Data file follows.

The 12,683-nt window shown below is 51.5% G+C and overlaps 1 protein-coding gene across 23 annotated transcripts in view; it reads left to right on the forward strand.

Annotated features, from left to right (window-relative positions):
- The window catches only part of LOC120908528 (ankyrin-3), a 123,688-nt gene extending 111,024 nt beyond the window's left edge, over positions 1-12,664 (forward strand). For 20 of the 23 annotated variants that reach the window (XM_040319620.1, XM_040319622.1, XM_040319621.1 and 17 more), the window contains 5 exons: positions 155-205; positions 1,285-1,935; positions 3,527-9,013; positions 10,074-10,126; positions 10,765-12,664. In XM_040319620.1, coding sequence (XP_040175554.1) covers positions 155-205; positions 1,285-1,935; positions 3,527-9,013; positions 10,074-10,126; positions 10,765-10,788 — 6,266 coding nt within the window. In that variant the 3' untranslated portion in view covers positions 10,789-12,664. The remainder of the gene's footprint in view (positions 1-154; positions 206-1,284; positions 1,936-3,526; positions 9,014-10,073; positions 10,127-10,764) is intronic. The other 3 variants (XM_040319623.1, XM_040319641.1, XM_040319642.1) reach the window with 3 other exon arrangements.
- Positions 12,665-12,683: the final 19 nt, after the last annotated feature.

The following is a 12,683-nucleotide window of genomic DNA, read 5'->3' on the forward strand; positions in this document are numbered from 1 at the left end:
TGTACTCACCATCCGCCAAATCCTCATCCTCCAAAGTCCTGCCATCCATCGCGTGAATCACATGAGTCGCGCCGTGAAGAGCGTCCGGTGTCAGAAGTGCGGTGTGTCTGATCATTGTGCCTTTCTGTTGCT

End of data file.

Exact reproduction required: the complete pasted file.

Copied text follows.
The 12,683-nt window shown below is 51.5% G+C and overlaps 1 protein-coding gene across 23 annotated transcripts in view; it reads left to right on the forward strand.

Annotated features, from left to right (window-relative positions):
- The window catches only part of LOC120908528 (ankyrin-3), a 123,688-nt gene extending 111,024 nt beyond the window's left edge, over positions 1-12,664 (forward strand). For 20 of the 23 annotated variants that reach the window (XM_040319620.1, XM_040319622.1, XM_040319621.1 and 17 more), the window contains 5 exons: positions 155-205; positions 1,285-1,935; positions 3,527-9,013; positions 10,074-10,126; positions 10,765-12,664. In XM_040319620.1, coding sequence (XP_040175554.1) covers positions 155-205; positions 1,285-1,935; positions 3,527-9,013; positions 10,074-10,126; positions 10,765-10,788 — 6,266 coding nt within the window. In that variant the 3' untranslated portion in view covers positions 10,789-12,664. The remainder of the gene's footprint in view (positions 1-154; positions 206-1,284; positions 1,936-3,526; positions 9,014-10,073; positions 10,127-10,764) is intronic. The other 3 variants (XM_040319623.1, XM_040319641.1, XM_040319642.1) reach the window with 3 other exon arrangements.
- Positions 12,665-12,683: the final 19 nt, after the last annotated feature.

The following is a 12,683-nucleotide window of genomic DNA, read 5'->3' on the forward strand; positions in this document are numbered from 1 at the left end:
TGTACTCACCATCCGCCAAATCCTCATCCTCCAAAGTCCTGCCATCCATCGCGTGAATCACATGAGTCGCGCCGTGAAGAGCGTCCGGTGTCAGAAGTGCGGTGTGTCTGATCATTGTGCCTTTCTGTTGCT